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BMC Pharmacology and Toxicology

, 15:63

Clinical pharmacology


BackgroundIdiopathic pulmonary fibrosis IPF is a life-limiting lung disease with considerable impact on patients and carers as the disease progresses. Currently few treatments are available. We aimed to evaluate the clinical and cost-effectiveness of available treatments for IPF.

MethodsSystematic reviews of clinical effectiveness, quality of life and cost effectiveness were undertaken. Eleven bibliographic databases were searched from inception to July 2013 and studies were assessed for eligibility against a set of pre-defined criteria. Two reviewers screened references, extracted data from included studies and appraised their quality. An advisory group was consulted about the choice of interventions. A narrative review was undertaken and where feasible fixed effect and random effects meta-analysis were undertaken including a network meta-analysis NMA.

A decision-analytic Markov model was developed to estimate cost-effectiveness of pharmacological treatments for IPF. Following best practice recommendations, the model perspective was of the national health service and personal social services, a discount rate of 3.5% for costs and health benefits was applied and outcomes were expressed as cost per quality adjusted life-year gained. Parameter values were obtained from the NMA and systematic reviews. Sensitivity analyses were undertaken.

ResultsFourteen studies were included in the review of clinical effectiveness, of which one evaluated azathioprine, three N-acetylcysteine NAC alone or in combination, four pirfenidone, one nintedanib, one sildenafil, one thalidomide, two pulmonary rehabilitation, and one a disease management programme. Study quality was generally good. Evidence suggests that some effective treatments are available. In NMA only nintedanib and pirfenidone show statistically significant improvements. The model results show increased survival for five pharmacological treatments NAC triple therapy, inhaled NAC, nintedanib, pirfenidone, and sildenafil compared with best supportive care, at increased cost. Only inhaled NAC was cost-effective at current willingness to pay thresholds but it may not be clinically effective.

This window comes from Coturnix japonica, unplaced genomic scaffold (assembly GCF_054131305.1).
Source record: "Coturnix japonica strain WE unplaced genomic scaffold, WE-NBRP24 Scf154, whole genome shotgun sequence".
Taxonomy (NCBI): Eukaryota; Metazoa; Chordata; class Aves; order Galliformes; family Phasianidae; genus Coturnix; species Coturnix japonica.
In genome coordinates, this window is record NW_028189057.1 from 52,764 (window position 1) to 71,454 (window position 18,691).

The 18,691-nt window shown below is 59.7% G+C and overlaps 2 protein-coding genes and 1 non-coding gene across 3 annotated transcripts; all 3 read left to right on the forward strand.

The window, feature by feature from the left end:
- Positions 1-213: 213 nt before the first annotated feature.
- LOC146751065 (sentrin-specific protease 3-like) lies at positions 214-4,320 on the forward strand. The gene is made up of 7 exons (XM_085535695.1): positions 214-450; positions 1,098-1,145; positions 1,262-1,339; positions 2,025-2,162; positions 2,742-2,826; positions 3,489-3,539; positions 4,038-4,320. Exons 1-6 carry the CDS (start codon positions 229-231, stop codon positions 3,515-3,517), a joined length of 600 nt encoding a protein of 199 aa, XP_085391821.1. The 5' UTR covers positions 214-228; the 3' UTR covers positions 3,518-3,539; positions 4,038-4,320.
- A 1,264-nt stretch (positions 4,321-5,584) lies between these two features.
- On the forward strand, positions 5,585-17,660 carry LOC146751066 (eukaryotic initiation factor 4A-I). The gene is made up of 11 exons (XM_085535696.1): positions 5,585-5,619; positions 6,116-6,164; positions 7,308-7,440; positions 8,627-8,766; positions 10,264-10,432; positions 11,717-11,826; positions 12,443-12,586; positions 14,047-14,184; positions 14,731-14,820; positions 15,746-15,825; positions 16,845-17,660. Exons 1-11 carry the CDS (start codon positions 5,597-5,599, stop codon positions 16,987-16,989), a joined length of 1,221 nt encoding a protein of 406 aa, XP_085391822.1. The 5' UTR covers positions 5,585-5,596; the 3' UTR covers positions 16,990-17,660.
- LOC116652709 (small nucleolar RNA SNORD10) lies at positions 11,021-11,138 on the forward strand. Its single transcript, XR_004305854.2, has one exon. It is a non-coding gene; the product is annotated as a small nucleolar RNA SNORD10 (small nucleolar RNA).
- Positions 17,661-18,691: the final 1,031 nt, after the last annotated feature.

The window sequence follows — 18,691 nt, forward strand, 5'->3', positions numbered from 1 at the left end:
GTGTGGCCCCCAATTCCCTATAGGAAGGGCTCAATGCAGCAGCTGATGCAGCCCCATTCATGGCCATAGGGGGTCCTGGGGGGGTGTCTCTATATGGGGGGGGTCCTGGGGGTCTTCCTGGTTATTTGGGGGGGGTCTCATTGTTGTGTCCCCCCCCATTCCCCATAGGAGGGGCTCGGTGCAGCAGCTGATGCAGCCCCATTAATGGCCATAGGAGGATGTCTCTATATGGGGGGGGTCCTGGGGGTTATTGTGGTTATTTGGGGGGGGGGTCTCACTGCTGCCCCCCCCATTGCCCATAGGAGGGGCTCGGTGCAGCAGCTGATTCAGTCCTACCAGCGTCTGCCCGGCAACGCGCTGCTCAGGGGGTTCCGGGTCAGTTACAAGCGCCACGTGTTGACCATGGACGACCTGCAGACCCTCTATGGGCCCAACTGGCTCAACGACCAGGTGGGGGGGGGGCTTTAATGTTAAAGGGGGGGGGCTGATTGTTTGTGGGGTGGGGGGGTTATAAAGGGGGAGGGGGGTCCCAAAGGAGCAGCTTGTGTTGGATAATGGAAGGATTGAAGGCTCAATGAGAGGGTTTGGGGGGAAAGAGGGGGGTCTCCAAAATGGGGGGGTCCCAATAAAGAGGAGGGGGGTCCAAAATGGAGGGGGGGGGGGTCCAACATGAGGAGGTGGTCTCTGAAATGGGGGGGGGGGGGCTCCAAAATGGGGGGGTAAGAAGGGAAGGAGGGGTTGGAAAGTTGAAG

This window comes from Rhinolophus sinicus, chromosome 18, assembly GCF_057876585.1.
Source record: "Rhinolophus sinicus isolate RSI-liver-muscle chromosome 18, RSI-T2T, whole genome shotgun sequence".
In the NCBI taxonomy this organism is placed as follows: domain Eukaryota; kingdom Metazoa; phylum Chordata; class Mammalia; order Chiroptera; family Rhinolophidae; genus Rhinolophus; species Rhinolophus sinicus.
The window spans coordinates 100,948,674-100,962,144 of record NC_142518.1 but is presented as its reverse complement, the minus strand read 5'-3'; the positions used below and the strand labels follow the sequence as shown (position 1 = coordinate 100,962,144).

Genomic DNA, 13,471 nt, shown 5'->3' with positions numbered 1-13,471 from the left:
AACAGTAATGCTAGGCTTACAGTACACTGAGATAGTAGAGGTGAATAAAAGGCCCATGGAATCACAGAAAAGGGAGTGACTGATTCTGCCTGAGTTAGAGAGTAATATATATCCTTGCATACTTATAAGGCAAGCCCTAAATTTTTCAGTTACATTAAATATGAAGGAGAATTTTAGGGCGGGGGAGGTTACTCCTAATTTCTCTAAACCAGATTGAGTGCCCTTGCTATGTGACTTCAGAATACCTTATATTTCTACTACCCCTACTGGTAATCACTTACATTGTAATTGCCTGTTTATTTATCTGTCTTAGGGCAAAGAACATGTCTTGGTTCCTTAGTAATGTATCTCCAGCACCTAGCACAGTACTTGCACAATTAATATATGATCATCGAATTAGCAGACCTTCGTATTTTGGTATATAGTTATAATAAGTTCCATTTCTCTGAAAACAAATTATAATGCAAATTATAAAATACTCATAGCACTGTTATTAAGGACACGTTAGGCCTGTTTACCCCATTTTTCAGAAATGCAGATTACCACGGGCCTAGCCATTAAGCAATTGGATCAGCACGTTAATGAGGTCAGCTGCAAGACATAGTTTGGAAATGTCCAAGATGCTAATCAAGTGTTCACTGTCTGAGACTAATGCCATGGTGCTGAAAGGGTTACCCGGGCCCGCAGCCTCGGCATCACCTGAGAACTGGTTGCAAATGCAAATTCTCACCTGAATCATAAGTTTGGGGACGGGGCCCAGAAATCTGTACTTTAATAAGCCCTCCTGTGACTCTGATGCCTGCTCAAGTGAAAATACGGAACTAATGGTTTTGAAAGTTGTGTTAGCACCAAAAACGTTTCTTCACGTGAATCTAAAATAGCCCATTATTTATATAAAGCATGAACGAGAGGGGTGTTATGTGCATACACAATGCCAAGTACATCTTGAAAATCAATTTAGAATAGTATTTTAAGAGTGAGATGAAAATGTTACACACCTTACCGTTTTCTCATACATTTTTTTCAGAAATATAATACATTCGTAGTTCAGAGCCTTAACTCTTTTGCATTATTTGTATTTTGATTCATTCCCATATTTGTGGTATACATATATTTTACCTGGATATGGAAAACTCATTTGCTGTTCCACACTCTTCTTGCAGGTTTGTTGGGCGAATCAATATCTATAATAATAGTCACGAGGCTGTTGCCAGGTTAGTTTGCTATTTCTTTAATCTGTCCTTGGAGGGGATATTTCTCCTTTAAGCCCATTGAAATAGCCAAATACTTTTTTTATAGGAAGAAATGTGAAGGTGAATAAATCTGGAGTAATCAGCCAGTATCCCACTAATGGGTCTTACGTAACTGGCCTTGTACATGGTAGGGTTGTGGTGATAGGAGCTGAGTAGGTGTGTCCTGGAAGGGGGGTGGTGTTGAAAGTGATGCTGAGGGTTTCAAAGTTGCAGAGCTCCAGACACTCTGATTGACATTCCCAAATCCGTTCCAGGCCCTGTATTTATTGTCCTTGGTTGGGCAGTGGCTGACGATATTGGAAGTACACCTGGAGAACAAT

ConclusionsFew interventions have any statistically significant effect and the cost-effectiveness of treatments is uncertain. A lack of studies on palliative care approaches was identified and there is a need for further research into pulmonary rehabilitation and thalidomide in particular. A well conducted RCT on inhaled NAC therapy should also be considered.

KeywordsIdiopathic pulmonary fibrosis Systematic review Meta-analysis Cost-effectiveness AbbreviationsBSCBest supportive care

CCTControlled clinical trial

EQ-5DEuroQol five dimensions

FVCForced vital capacity

HRQoLHealth related quality of life

ICERIncremental cost-effectiveness ratio

IPFIdiopathic pulmonary fibrosis

UKUnited Kingdom


NHSNational health service

NICENational institute for health and care excellence

NMANetwork meta-analysis

QALYQuality adjusted life Year

RCTRandomised controlled trial

SDStandard deviation

SF-36Short Form-36

SMDStandardised mean difference

VCVital capacity

WTPWillingness to pay.

Electronic supplementary materialThe online version of this article doi:10.1186-2050-6511-15-63 contains supplementary material, which is available to authorized users.

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Autor: Emma Loveman - Vicky R Copley - Jill L Colquitt - David A Scott - Andy J Clegg - Jeremy Jones - Katherine MA O’Reill


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